Mugu Point: This name was recorded by Spanish explorers in 1542 and so may have the distinction of being the oldest native California name in continuous written use. It was applied to a Chumash village that the Spanish called muwu, “beach” (Ventura County, not Los Angeles County, but with its proximity such a history bears mention).

Mount Wilson: Named in 1864 for Benjamin D. (“Don Benito”) Wilson, who built a burro trail up the mountain. He was the first mayor of Los Angeles under United States rule.

Newhall: Named in 1876 for the landowner Henry M. Newhall.

Pacoima: The Gabrielino name may mean “running water.”

Pacific Palisades: A term used to refer to various types of steep elevations or cliffs.

Playa Del Rey: Spanish for “beach of the king,” it was founded as a recreation area and given its name in 1902.

Portugeuse Bend: Named for Joseph Clark (Machado), a native of the Azores, who operated a fleet of whaling ships in California waters around 1860.

Reseda: The botanical genus name for the garden plant mignonette, applied here around 1895.

Rio Hondo: Spanish for “deep river.”

San Marino: The term was transferred from a place in Maryland, named after the tiny republic surrounded by Italy; this in turn was named for a saintly Italian stonemason and hermit of the fourth century.

San Pedro: Refers to Saint Peter the Apostle. The name was given to San Pedro Bay in 1542, to a land grant in 1784, and to the modern town in 1854.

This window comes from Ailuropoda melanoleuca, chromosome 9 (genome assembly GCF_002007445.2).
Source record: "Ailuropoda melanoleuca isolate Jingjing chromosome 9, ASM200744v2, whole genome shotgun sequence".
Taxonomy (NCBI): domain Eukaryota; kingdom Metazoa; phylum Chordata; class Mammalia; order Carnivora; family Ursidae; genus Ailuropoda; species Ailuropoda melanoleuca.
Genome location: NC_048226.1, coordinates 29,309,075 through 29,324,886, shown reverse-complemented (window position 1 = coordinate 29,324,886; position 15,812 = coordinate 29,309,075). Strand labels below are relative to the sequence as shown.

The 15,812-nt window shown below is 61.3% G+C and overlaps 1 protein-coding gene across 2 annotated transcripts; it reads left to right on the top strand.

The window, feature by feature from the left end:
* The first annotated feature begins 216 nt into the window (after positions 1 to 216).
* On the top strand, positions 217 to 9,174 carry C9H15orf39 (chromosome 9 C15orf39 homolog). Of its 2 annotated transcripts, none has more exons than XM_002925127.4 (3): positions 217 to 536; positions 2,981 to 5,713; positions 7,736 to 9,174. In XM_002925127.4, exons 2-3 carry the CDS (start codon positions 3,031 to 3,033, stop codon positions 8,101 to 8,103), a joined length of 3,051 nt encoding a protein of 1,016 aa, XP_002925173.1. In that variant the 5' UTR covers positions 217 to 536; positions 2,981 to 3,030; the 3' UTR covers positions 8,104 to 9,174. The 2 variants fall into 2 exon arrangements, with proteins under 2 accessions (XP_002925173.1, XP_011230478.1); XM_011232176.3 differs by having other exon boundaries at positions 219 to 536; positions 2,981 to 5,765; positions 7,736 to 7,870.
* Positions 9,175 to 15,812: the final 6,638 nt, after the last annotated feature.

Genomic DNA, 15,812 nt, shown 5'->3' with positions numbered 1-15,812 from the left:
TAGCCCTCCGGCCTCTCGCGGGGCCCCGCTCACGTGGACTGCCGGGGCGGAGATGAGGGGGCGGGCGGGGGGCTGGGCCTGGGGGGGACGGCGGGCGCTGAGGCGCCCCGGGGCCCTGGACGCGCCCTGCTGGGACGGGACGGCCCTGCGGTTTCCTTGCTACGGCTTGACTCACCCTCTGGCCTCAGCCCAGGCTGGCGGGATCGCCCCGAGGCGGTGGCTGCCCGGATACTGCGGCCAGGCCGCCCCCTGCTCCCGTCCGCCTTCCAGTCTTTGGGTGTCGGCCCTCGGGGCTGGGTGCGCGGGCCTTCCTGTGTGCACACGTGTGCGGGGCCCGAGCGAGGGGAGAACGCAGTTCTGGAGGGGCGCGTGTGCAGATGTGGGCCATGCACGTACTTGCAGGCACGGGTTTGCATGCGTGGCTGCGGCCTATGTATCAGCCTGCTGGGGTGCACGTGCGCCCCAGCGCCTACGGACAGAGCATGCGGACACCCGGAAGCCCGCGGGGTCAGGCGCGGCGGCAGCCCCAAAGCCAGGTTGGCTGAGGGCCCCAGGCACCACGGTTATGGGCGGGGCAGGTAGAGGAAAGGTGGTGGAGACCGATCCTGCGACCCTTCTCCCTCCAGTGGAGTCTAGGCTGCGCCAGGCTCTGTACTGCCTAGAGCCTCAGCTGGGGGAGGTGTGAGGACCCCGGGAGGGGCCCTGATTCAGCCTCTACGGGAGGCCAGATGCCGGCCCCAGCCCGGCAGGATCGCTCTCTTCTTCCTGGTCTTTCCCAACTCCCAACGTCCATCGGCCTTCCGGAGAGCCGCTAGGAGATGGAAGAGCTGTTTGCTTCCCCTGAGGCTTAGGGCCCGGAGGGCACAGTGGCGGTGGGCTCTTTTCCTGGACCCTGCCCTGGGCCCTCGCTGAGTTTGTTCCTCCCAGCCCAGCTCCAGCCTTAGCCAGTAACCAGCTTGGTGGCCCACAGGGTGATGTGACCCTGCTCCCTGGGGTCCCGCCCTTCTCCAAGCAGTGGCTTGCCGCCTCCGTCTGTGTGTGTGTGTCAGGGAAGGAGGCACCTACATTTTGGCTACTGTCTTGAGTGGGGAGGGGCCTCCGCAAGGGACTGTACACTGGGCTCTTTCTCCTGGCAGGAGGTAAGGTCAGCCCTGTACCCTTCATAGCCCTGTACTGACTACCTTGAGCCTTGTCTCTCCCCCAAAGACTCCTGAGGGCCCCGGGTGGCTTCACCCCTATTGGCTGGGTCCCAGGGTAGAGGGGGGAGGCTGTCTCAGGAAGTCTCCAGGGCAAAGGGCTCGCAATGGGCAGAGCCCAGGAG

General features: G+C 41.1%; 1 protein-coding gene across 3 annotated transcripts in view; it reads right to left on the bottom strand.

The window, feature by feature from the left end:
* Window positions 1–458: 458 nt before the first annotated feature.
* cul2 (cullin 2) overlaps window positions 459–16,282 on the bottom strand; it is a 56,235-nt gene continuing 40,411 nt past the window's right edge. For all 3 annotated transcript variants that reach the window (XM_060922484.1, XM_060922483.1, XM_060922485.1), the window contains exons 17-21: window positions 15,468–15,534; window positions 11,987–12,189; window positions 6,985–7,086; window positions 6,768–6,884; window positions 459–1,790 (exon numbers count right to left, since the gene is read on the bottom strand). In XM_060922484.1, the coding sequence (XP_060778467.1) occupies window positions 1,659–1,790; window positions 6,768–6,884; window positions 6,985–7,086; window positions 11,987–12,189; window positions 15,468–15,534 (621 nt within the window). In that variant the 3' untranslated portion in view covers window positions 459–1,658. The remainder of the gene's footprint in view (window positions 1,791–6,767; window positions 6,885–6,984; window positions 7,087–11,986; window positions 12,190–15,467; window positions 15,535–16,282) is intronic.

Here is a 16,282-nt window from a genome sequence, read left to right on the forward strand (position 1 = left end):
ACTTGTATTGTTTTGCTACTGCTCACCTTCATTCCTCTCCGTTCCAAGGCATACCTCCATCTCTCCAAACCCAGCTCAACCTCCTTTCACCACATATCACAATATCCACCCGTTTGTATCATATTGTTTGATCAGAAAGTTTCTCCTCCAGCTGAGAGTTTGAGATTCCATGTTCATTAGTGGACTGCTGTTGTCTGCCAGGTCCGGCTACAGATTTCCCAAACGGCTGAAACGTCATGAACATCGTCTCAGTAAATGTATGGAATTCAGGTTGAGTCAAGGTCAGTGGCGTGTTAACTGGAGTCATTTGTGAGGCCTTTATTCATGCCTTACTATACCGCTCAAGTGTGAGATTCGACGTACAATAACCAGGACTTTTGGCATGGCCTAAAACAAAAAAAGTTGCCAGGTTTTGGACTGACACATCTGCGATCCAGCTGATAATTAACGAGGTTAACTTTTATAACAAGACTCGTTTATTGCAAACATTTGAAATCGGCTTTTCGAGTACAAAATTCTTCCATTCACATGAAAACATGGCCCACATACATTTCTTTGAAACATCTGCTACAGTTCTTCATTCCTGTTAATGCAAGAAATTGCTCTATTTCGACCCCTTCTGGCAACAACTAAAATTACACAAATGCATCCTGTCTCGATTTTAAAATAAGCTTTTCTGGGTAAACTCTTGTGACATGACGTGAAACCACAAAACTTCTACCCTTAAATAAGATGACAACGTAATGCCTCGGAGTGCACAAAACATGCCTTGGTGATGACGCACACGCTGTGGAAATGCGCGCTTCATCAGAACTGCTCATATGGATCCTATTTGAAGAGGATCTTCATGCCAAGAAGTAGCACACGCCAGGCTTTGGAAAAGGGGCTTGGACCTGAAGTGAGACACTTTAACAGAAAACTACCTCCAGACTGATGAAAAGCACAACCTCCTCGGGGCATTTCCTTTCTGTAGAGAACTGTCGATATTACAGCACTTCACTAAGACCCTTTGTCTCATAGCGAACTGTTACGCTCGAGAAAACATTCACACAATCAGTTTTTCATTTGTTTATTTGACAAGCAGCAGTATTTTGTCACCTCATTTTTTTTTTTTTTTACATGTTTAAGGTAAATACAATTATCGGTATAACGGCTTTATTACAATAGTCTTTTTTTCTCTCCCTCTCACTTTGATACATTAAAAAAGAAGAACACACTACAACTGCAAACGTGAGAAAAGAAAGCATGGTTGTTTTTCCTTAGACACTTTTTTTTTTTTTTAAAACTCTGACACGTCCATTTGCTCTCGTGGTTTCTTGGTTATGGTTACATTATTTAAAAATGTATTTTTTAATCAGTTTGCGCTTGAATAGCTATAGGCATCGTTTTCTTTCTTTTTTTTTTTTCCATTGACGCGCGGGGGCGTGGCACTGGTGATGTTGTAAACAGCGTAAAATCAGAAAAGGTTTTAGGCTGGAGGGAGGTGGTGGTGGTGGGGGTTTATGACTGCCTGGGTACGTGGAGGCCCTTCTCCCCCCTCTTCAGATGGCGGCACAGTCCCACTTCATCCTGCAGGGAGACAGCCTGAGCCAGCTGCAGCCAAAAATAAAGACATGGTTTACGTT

San Vicente Mountain: Refers to one of several holy men called Saint Vincent. The name is recorded since 1802. It’s nearest to Mandeville Canyon Road and Mulholland Drive south of the Encino Reservoir.

Santa Catalina: Named in 1602 after Saint Catherine (seen at right), the royal virgin and martyr of Alexandria. According to legend, she was the most beautiful and learned woman of her day. After she had converted many members of the Roman emperor’s court to Christianity, the enraged monarch had her executed on a revolving wheel studded with sharp blades.

Santa Clara River: So named in 1769, it refers to Saint Clair of Assisi, a Franciscan saint of the 13th century

Saugus: Named in 1878 after a town in Massachusetts. The term is Algonquian for “outlet.”

Sepulveda: Named in 1873 for the family of Fernando Sepulveda, an early settler.

Sylmar: Supposed to mean “sea of trees,” from Latin silva, “forest,” plus Spanish mar, “sea,” referring to the large olive tree groves that were once here.

Tarzana: Named in 1917 by Edgar Rice Burroughs, the author who created the famous fictional character Tarzan.